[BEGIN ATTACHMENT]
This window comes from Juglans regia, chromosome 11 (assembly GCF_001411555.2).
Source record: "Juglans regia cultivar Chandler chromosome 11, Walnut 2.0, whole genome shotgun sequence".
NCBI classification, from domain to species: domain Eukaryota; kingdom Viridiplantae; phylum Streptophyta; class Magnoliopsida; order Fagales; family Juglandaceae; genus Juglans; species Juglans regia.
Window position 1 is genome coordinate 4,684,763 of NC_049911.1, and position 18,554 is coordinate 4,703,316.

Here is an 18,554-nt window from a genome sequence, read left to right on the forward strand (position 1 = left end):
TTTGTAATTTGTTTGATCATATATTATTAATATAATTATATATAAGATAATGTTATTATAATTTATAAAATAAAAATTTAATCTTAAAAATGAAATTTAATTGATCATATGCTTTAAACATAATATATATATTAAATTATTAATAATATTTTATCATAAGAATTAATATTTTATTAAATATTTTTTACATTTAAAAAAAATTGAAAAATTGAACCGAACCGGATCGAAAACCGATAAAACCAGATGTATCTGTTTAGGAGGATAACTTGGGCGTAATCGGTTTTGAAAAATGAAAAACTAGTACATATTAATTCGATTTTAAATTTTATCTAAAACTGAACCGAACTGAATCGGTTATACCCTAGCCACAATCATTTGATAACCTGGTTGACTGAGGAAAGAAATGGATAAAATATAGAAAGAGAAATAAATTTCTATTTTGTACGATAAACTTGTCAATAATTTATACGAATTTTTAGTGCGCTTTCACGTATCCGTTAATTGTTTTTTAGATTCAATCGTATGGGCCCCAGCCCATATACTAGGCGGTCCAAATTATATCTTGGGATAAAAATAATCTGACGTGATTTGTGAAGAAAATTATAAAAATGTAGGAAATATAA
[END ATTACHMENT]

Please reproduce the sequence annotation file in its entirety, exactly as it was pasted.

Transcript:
This window comes from Juglans regia, chromosome 11 (assembly GCF_001411555.2).
Source record: "Juglans regia cultivar Chandler chromosome 11, Walnut 2.0, whole genome shotgun sequence".
NCBI classification, from domain to species: domain Eukaryota; kingdom Viridiplantae; phylum Streptophyta; class Magnoliopsida; order Fagales; family Juglandaceae; genus Juglans; species Juglans regia.
Window position 1 is genome coordinate 4,684,763 of NC_049911.1, and position 18,554 is coordinate 4,703,316.

Here is an 18,554-nt window from a genome sequence, read left to right on the forward strand (position 1 = left end):
TTTGTAATTTGTTTGATCATATATTATTAATATAATTATATATAAGATAATGTTATTATAATTTATAAAATAAAAATTTAATCTTAAAAATGAAATTTAATTGATCATATGCTTTAAACATAATATATATATTAAATTATTAATAATATTTTATCATAAGAATTAATATTTTATTAAATATTTTTTACATTTAAAAAAAATTGAAAAATTGAACCGAACCGGATCGAAAACCGATAAAACCAGATGTATCTGTTTAGGAGGATAACTTGGGCGTAATCGGTTTTGAAAAATGAAAAACTAGTACATATTAATTCGATTTTAAATTTTATCTAAAACTGAACCGAACTGAATCGGTTATACCCTAGCCACAATCATTTGATAACCTGGTTGACTGAGGAAAGAAATGGATAAAATATAGAAAGAGAAATAAATTTCTATTTTGTACGATAAACTTGTCAATAATTTATACGAATTTTTAGTGCGCTTTCACGTATCCGTTAATTGTTTTTTAGATTCAATCGTATGGGCCCCAGCCCATATACTAGGCGGTCCAAATTATATCTTGGGATAAAAATAATCTGACGTGATTTGTGAAGAAAATTATAAAAATGTAGGAAATATAA